Hilton Head Health, America’s #1 Wellness and Weight Loss Resort, has been an industry leader since 1976. We asked our fitness and nutrition professionals for a prediction of 2015’s Top Health and Wellness Trends. What trends do you think will emerge in 2015? Let us know if the comments.
7.) H.I.I.T. (High Intensity Interval Training) Continues to Grow
High-intensity Interval Training has become mainstream in 2014, but will grow exponentially in 2015. The exercise that alternates short intense movements with periods of less-intense recovery will become the preeminent form of cardio and strength training. Our professionals think that it will rank with the likes of basic exercises like cycling, running and swimming in terms of popularity. CrossFit and similar programs across the country, that make H.I.I.T. a large part of their regimen, will grow their followers. Often comprised of only a few movements it can generally be done in a short period of time, making it ideal for those on the go.
6.) Volumetrics – We eat with our eyes…
“Food is big! But let’s make it a good kind of big–using volumetrics,” says Chef Karla. Bulking up your favorite foods with delicious and nutritious vegetables will become all the fad. By practicing volumetrics our eyes will be pleased by the size of what’s on our plate and our bodies will be satisfied nutritionally. Everybody wins! Move over cheese, expect your pizzas to now have spinach, onions, mushrooms, peppers, and artichokes. The added vegetables will add volume to the slice of pizza but will actually fill you up with just one slice rather than 2 or 3 slices of cheese pizza.
5.) “Boomers” will look for trendier versions of fitness
If you were born between 1946 and 1964 you’re probably sick of the “Silver Sneakers” chair aerobics routines. Bob Dylan wasn’t kidding when he sang “Forever Young.” The generation’s counterculture will reemerge in 2015. The Boomers want alternatives to low-impact forms of exercise. They’ve vowed to spend their “Golden Years” taking active and adventurous vacations. So, don’t be surprised in January if you see a 60 year old women bench pressing next you in boot camp class.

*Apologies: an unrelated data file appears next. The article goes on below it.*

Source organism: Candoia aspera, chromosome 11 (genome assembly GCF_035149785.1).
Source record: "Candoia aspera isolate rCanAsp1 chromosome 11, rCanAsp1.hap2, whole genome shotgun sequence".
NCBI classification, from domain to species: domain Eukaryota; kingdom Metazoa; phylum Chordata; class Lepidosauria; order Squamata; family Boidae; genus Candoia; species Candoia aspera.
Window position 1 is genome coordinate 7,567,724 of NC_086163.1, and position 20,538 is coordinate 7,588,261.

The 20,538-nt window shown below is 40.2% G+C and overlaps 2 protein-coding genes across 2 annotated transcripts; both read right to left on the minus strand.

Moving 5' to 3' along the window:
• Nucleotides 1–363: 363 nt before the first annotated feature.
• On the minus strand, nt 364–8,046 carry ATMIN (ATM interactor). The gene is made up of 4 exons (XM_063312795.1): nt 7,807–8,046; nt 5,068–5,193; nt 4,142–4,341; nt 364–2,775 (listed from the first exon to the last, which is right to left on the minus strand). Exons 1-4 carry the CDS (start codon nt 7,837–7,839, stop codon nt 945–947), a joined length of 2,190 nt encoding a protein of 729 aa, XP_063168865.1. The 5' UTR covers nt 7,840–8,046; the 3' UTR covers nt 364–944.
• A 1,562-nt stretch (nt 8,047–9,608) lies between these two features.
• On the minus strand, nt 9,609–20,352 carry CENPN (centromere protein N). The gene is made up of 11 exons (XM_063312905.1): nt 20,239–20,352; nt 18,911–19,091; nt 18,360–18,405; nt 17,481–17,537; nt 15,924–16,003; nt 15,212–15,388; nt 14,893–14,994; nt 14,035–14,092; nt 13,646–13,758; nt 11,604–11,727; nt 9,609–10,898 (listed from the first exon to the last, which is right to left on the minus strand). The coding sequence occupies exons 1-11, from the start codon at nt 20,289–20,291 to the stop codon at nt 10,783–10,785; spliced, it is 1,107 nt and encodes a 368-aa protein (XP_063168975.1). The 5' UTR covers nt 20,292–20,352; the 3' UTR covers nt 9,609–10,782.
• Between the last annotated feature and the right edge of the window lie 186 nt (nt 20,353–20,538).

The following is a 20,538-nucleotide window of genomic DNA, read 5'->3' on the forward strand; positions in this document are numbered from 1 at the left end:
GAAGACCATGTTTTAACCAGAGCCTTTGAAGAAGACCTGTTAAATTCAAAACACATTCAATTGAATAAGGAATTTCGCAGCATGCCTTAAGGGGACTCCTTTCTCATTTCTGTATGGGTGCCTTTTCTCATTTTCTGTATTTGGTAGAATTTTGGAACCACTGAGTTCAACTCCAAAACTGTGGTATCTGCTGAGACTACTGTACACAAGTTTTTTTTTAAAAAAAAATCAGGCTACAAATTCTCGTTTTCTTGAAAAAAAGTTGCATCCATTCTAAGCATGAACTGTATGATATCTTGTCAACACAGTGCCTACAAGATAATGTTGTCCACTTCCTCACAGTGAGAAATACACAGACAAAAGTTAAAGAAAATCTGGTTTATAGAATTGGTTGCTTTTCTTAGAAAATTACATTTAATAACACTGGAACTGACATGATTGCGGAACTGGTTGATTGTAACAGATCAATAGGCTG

4.) Leftovers will be lifesavers
New and creative ways to reuse last nights dinner will be all the rage on the most popular food blogs. Sautéed vegetables will become vegetable strata, and mashed potatoes will become potato gnocchi. In order for this to work Chef Karla says to “plan ahead and prepare the majority of your food in the beginning of the week. Such as on a Sunday; chop vegetables, grill off extra chicken breasts, and cook quinoa. Then think about cross-utilizing your prepped foods; grilled chicken can turn into a grilled chicken Caesar wrap for lunch another day.”
3.) Fitness/Wellness apps will be the most-used “fitness tool”
Every iPhone with iOS 8 is now running a 24/7 analysis of your movement. And the collection of wrist or hip mounted activity trackers is growing daily. The health tech revolution is in full swing. Next year’s conversation at the water cooler will be about how many steps you’ve travel or calories you’ve burned, rather than last night’s prime-time elimination singing show.
2.) Locavores: Everyone is going local!
Farmer’s Markets, CSA (Community Supported Agriculture) Programs, locally manufactured beers and wine. It is trendy to be local! Enjoy this yummy trend, when food is local, it tends to be higher in nutrition content because it is fresh and seasonal. Local foods will add nutritional variety to your diet too, eat with the season and you will see a variety of fruits and vegetables on your plate throughout the year.
1.) “No Sugar Added” will be the next big-food marketing trend
A national dialogue concerning food addiction will take place based on all the growing evidence on the addictive nature of sugar and it’s destructive qualities. “I predict that people will start making a conscious effort to cut sugar out of their diet,” says H3’s Wellness Counselor Lisette Cifaldi. In 2014, Hollywood started the movement. The lobbyist won’t be able to hold back the onslaught in 2015 from consumer groups forcing food makers to start cutting back on the use of sugar.